On this day last year, Wiley published Message Not Received: Why Business Communication Is Broken and How to Fix It. I figured that it was a good time to reflect on the state of business communication.
As expected, e-mail remains (too) alive and well in many if not most business settings. On the positive side, though, some of the truly collaborate tools that I advocate using continue to grow. Exhibit A: Slack’s impressive $2.8-billion-dollar valuation. I’m particularly impressed with the extent to which it is embracing platform thinking. Exhibit B: Atlassian’s successful December 2015 initial public offering (IPO).
Sure, these companies are thriving not only because they make useful and popular products, but there’s more to it. More and more organizations are questioning the sanity of allowing e-mail to rule their employees’ lives. It doesn’t surprise me as much when I hear of progressive companies that ban e-mail for internal use. Maybe my rule of three e-mails isn’t so crazy after all?
New Gmail rule: when chain exceeds 5 responses, exchange locks and parties receive “just talk already” message.
— Joe Chernov (@jchernov) February 26, 2016
On a different note, Message Not Received hasn’t eliminated business jargon—not that that was a realistic goal. Still, plenty of others are joining the fight against ridiculous terminology. Josh Bernoff of the excellent blog Without Bullshit is a fellow comrade in arms. (Read my interview with him here.)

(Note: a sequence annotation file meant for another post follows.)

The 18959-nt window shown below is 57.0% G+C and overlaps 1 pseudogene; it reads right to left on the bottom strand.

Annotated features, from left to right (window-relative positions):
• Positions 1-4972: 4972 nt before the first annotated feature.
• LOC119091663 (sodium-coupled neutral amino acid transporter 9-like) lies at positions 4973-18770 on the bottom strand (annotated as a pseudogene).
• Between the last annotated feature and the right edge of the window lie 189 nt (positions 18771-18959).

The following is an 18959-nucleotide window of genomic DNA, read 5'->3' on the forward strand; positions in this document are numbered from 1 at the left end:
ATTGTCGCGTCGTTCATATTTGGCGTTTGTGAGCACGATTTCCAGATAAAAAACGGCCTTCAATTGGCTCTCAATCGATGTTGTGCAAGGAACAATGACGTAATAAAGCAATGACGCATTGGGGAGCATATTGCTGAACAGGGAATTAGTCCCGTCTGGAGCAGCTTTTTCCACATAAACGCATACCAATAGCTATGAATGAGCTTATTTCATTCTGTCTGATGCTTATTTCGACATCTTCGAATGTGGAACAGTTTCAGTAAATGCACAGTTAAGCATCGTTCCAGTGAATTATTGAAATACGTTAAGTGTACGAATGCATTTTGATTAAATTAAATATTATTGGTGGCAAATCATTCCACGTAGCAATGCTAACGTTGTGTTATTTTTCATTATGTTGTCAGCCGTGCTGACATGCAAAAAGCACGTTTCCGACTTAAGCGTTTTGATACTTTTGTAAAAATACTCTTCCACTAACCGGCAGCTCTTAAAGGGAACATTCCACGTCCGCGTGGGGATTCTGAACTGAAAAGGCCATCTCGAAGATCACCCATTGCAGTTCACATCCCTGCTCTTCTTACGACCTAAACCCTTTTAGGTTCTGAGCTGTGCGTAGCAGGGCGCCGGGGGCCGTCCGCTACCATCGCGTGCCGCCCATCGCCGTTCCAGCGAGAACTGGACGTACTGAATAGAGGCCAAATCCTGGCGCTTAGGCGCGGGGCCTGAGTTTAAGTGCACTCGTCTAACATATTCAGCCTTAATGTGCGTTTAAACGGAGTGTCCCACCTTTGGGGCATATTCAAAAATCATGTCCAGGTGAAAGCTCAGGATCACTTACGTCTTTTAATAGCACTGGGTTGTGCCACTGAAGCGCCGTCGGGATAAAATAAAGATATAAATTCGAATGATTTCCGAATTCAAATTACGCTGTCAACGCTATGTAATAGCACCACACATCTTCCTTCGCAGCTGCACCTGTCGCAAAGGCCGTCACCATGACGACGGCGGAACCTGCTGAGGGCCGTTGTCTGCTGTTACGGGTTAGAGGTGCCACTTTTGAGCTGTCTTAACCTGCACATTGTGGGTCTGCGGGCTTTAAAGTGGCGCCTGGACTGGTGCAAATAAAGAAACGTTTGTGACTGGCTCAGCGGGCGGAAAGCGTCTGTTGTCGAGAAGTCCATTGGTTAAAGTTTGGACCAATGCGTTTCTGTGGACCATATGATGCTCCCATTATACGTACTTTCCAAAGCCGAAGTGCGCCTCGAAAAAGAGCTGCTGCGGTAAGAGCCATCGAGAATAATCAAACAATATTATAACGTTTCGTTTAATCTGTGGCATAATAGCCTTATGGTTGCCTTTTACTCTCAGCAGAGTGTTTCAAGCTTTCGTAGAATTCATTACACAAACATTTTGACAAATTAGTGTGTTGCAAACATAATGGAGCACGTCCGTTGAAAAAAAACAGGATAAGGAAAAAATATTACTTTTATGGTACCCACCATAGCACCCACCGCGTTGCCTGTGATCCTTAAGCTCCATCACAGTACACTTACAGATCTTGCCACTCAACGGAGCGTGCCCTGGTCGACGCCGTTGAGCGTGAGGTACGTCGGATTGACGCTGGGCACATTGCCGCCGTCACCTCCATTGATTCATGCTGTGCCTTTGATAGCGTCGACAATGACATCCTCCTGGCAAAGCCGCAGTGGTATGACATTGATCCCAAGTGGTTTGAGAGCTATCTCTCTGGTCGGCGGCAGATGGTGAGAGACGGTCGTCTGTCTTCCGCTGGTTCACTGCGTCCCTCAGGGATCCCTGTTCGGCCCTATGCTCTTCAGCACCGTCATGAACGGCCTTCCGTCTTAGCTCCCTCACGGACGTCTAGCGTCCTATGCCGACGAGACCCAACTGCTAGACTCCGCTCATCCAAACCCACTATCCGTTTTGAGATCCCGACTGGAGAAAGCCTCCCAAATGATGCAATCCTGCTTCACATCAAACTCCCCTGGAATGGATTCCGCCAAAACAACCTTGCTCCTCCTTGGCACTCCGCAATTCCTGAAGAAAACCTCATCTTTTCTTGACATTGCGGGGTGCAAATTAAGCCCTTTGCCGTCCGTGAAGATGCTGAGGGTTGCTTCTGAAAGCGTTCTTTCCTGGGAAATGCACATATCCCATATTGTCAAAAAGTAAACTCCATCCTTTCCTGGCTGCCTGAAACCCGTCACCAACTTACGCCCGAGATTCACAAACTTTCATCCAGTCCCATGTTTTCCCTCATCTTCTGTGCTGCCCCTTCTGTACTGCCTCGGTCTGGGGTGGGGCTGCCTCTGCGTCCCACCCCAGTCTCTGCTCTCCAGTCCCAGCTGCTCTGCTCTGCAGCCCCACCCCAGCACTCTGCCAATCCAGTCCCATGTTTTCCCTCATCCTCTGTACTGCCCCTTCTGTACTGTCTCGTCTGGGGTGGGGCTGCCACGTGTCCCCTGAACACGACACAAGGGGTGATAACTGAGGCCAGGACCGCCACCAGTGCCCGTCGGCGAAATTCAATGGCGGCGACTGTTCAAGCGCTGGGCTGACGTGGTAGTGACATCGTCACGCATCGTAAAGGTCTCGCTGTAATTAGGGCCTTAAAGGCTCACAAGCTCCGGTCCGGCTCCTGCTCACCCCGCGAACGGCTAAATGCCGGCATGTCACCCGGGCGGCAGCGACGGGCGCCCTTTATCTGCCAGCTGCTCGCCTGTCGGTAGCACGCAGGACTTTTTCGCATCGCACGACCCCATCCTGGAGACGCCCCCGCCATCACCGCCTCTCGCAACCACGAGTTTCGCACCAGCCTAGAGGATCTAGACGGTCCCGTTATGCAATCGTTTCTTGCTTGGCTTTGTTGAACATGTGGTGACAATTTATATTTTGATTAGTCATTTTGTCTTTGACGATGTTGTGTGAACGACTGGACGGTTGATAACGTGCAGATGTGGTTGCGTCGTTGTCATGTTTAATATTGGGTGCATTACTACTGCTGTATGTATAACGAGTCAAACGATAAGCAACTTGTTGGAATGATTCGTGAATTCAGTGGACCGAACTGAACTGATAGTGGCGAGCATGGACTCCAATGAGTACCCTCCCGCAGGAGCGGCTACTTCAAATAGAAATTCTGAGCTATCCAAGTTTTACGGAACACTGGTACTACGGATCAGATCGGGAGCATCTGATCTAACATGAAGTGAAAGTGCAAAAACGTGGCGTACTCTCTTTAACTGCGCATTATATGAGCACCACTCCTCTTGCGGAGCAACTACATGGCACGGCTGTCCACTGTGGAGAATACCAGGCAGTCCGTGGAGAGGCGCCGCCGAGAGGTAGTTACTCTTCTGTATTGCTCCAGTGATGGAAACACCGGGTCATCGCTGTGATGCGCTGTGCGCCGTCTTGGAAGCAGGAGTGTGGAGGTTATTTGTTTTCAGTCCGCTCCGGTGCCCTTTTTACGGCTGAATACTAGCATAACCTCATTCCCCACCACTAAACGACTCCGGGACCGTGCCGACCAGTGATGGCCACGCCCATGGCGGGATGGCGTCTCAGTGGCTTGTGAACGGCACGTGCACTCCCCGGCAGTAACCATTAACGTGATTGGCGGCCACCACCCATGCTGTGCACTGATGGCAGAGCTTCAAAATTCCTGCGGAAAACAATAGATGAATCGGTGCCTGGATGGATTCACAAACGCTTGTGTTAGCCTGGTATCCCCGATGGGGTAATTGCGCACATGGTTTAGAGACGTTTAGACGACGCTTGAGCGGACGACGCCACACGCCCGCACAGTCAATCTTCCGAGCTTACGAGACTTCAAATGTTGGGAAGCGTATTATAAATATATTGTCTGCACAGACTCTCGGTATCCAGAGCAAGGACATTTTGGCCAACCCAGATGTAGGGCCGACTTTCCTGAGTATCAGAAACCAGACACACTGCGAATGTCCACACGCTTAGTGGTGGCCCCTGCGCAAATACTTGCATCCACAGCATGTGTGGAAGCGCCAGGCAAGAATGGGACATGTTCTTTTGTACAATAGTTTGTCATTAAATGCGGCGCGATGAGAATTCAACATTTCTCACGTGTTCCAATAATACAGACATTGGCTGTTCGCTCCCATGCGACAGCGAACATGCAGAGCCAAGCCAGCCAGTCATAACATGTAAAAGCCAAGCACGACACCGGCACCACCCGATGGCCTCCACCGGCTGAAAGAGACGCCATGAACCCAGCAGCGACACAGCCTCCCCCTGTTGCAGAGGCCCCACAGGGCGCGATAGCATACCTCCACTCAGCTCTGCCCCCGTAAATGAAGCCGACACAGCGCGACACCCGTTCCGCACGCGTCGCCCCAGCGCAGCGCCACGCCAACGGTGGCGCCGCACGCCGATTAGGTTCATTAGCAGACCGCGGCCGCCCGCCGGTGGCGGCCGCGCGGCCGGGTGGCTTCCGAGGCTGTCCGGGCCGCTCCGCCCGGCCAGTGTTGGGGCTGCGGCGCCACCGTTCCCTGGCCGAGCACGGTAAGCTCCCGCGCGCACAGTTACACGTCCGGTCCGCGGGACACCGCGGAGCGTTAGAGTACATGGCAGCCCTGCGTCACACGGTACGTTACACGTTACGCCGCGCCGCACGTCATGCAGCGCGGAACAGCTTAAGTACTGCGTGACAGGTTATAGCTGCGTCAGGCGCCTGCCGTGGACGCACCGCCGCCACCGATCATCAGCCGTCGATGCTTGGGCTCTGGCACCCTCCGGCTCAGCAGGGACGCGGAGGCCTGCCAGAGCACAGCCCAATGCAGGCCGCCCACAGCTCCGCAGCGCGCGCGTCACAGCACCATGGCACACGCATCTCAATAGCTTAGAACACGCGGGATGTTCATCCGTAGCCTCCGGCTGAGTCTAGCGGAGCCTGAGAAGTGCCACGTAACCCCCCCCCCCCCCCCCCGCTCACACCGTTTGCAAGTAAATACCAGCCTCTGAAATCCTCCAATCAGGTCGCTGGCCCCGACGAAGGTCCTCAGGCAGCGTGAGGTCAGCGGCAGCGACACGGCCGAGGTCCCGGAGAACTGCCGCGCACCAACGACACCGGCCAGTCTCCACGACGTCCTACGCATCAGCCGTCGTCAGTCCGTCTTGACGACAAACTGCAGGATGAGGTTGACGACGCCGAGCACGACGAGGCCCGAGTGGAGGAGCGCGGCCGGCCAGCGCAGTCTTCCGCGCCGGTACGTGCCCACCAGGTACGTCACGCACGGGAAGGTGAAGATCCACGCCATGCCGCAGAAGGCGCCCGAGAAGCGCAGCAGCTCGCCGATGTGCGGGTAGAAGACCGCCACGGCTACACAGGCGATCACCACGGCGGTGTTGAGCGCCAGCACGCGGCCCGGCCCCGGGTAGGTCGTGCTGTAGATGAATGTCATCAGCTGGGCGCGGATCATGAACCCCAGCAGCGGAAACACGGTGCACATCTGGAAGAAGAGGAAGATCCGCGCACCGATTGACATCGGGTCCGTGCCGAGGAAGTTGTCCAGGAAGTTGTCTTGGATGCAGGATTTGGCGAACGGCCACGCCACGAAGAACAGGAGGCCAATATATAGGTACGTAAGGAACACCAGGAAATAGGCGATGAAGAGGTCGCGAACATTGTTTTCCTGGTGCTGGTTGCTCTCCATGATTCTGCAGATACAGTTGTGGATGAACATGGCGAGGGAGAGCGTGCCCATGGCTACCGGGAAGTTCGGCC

My tolerance for business and tech jargon has never been lower. At conferences and on the web, I continue to see and hear no shortage of truly awful language. I’ve walked out on speakers who couldn’t construct a sentence without gems such as form factor and use case. I’ve unsubscribed from otherwise informative newsletters because of their utterly confusing language. Ditto for a few TV shows that I had previously found useful. There’s just too much good content out there to tolerate the bad stuff.
What’s the Future of Business Communications?
Let’s hope that more people embrace new communication methods (read: not e-mail).
I’ve had many people ask me this query in interviews and podcasts since the book’s publication. In short, I revert to one of my unifying theories of business. With regard to communication, there will remain three groups of people:
- Those that get it.
- Those that don’t get it but want to get it.
- Those that don’t get it and don’t want to get it.
To be sure, some in the second group have moved into to the first. They are speaking more simply and embracing more effective and collaborative tools than e-mail. In other organizations, business communication has no doubt exacerbated. Maybe they’ll only change when a crisis arrives.
What say you?
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